The FutureLab Innovation SWAT Team
How can you align your own creativity with a deeper understanding of the inexorable macro trends and forces that are shaping the future?
You've already got the insider's knowledge, but where do you get the outside perspectives that will catalyze your team's expertise and produce great new insights?
This is one of the most challenging problems in innovation management – how to come up with brilliant ideas that are genuinely new and different?
A deep study of this issue reveals that most great ideas come about when you combine profound insider insights that come from deep knowledge of the industry and the market with an outsider's view of new technologies, new possibilities, and changing customer needs and expectations.
FutureLab's Innovation SWAT Team may be the solution. A brilliant team of world-class technologists, thinkers, and business leaders the Innovation SWAT Team helps you break through to brilliant new ideas that are sure to be relevant.
INNOVATION SWAT Team workshops are like your private TED conference: concepts become insights, insights become ideas, and ideas become great possibilities to fill up your pipeline of compelling new innovation projects.
Among the 30 or so current SWAT Team Members are these amazingly talented individuals ...
Bob served as Vice President and Chief Scientist, Networking, at Sun Microsystems, where he was responsible for charting the future directions for networking products and advanced development in networking for Sun as well as working across all the Sun companies to guide the direction of networking technologies and create network product strategies. Prior to joining Sun in 1994, Bob spent four years at Network Equipment Technologies (N.E.T.) as senior vice president, technology and corporate development and chief technical officer. His responsibilities included long-term strategic planning and overall product architecture for N.E.T. and ADAPTIVE, as well as the investment strategy for advanced R&D activities and spending. Bob also spent four years at 3Com Corporation, serving eventually as chief technical officer and vice president, corporate development. His responsibilities included overall product strategy for 3Com and in particular, the creation with Microsoft, of 0S/2 LAN Manager.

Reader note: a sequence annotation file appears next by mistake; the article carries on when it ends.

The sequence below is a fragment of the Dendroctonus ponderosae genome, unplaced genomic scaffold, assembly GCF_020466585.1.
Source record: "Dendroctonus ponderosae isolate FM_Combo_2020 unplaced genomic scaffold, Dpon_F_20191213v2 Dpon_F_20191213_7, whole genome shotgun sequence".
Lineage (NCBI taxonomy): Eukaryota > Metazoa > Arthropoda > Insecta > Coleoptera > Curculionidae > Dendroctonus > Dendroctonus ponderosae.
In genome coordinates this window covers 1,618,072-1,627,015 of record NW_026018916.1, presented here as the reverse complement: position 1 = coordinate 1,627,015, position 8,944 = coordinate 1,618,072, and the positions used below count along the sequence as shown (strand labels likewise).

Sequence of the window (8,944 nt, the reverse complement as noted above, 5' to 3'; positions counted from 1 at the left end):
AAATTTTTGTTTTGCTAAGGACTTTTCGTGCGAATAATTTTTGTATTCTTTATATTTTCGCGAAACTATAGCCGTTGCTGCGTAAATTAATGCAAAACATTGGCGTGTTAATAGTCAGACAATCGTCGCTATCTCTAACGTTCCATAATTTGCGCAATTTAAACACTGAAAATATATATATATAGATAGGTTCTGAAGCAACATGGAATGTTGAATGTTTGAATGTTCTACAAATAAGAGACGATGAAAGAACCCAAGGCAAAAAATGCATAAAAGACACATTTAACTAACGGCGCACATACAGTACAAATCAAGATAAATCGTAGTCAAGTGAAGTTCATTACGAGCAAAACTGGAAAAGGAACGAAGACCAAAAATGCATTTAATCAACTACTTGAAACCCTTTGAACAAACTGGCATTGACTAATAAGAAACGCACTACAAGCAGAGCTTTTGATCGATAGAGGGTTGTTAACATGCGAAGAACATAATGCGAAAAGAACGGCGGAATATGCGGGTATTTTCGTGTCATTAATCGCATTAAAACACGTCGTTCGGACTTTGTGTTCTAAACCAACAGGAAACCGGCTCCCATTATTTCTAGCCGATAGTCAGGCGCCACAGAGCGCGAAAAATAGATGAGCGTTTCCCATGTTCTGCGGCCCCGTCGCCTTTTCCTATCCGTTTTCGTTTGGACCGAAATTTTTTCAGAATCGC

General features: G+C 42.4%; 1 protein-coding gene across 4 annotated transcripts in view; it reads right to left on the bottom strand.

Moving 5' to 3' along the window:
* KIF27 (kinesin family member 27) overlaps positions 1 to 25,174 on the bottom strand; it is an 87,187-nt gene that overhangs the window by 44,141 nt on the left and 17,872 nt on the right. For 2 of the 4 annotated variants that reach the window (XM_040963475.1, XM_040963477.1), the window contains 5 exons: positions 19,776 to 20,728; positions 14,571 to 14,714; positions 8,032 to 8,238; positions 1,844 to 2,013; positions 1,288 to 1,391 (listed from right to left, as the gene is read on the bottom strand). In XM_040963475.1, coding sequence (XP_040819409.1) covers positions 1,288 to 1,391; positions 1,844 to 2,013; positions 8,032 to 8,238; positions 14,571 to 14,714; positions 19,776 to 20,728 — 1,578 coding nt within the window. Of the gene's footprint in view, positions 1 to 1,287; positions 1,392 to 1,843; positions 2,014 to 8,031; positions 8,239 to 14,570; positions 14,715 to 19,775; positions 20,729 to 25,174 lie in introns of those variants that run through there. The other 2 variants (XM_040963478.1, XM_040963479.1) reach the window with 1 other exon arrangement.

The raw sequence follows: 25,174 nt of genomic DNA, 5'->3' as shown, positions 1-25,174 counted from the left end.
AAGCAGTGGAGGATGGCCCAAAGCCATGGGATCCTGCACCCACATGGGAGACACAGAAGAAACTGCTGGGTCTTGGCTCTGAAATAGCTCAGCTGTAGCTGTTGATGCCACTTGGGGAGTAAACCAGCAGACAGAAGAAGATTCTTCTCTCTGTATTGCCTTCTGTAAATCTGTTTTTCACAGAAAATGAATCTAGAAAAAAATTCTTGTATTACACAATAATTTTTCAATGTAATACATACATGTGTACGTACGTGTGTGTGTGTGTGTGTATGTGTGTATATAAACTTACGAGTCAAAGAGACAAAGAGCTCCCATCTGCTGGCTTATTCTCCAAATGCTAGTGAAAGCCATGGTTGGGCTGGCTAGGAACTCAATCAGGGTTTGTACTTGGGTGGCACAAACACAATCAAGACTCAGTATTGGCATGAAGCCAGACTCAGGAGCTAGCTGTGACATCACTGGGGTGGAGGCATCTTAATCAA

Michael has more than two decades of experience providing strategic innovation at the critical early stages of the innovation process. He is an accomplished engineer and product designer with dozens of patents under his belt, and now teaches design thinking at his alma mater, Stanford. His clients include Sony, IBM, Kimberly-Clark, HP, Merck, Intel, Shure, Johnson Diversey, Sony Ericsson, Nestlé, Wells Fargo Bank, Wrigley, Deloitte, Chrysler and Unilever. He has received numerous awards from ID Magazine, IDSA, Business Week, and the 2008 Accenture Article of the Year Award for “Innovation As a Learning Process.” Michael has BS and MS degrees from Stanford.